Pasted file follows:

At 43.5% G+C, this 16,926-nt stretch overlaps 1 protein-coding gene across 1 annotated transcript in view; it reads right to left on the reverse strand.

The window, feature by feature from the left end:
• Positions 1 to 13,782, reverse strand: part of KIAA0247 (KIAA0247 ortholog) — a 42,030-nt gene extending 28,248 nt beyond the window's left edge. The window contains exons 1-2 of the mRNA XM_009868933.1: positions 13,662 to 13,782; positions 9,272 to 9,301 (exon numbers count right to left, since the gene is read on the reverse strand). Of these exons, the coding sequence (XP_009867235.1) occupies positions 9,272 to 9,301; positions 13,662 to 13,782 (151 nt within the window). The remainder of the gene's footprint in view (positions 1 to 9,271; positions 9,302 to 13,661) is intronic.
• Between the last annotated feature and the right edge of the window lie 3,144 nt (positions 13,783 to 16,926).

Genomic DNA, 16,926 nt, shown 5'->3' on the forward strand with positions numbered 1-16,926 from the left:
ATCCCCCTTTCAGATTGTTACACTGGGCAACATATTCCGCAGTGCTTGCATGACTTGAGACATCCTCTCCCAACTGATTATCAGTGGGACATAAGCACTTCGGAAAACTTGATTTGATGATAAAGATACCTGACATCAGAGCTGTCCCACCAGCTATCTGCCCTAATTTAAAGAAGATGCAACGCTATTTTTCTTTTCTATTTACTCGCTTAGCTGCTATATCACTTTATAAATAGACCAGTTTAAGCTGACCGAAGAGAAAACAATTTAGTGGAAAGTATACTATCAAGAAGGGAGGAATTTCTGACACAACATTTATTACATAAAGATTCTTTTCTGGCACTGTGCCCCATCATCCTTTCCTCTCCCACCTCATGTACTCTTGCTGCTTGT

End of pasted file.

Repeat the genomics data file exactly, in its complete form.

At 43.5% G+C, this 16,926-nt stretch overlaps 1 protein-coding gene across 1 annotated transcript in view; it reads right to left on the reverse strand.

The window, feature by feature from the left end:
• Positions 1 to 13,782, reverse strand: part of KIAA0247 (KIAA0247 ortholog) — a 42,030-nt gene extending 28,248 nt beyond the window's left edge. The window contains exons 1-2 of the mRNA XM_009868933.1: positions 13,662 to 13,782; positions 9,272 to 9,301 (exon numbers count right to left, since the gene is read on the reverse strand). Of these exons, the coding sequence (XP_009867235.1) occupies positions 9,272 to 9,301; positions 13,662 to 13,782 (151 nt within the window). The remainder of the gene's footprint in view (positions 1 to 9,271; positions 9,302 to 13,661) is intronic.
• Between the last annotated feature and the right edge of the window lie 3,144 nt (positions 13,783 to 16,926).

Genomic DNA, 16,926 nt, shown 5'->3' on the forward strand with positions numbered 1-16,926 from the left:
ATCCCCCTTTCAGATTGTTACACTGGGCAACATATTCCGCAGTGCTTGCATGACTTGAGACATCCTCTCCCAACTGATTATCAGTGGGACATAAGCACTTCGGAAAACTTGATTTGATGATAAAGATACCTGACATCAGAGCTGTCCCACCAGCTATCTGCCCTAATTTAAAGAAGATGCAACGCTATTTTTCTTTTCTATTTACTCGCTTAGCTGCTATATCACTTTATAAATAGACCAGTTTAAGCTGACCGAAGAGAAAACAATTTAGTGGAAAGTATACTATCAAGAAGGGAGGAATTTCTGACACAACATTTATTACATAAAGATTCTTTTCTGGCACTGTGCCCCATCATCCTTTCCTCTCCCACCTCATGTACTCTTGCTGCTTGT